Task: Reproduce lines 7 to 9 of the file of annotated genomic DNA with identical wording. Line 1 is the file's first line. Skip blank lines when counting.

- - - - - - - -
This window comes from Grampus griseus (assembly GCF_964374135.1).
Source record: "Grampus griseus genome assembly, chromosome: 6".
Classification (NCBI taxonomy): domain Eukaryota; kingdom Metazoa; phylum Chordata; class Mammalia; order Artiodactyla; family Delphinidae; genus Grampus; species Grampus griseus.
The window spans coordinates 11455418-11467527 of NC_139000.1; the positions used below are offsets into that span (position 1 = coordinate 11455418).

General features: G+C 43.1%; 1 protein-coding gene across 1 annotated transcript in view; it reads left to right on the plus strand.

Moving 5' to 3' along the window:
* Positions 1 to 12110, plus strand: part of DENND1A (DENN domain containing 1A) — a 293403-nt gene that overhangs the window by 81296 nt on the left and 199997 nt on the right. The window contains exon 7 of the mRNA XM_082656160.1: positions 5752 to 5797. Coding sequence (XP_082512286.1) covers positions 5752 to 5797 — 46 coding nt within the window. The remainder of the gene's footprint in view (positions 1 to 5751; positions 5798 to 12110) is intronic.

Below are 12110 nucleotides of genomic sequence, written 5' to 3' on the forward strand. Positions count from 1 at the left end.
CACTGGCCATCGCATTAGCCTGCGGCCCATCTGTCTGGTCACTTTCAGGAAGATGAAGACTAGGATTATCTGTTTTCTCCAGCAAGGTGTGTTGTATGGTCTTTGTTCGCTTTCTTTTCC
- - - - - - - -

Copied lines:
* Positions 1 to 12110, plus strand: part of DENND1A (DENN domain containing 1A) — a 293403-nt gene that overhangs the window by 81296 nt on the left and 199997 nt on the right. The window contains exon 7 of the mRNA XM_082656160.1: positions 5752 to 5797. Coding sequence (XP_082512286.1) covers positions 5752 to 5797 — 46 coding nt within the window. The remainder of the gene's footprint in view (positions 1 to 5751; positions 5798 to 12110) is intronic.

Below are 12110 nucleotides of genomic sequence, written 5' to 3' on the forward strand. Positions count from 1 at the left end.
CACTGGCCATCGCATTAGCCTGCGGCCCATCTGTCTGGTCACTTTCAGGAAGATGAAGACTAGGATTATCTGTTTTCTCCAGCAAGGTGTGTTGTATGGTCTTTGTTCGCTTTCTTTTCC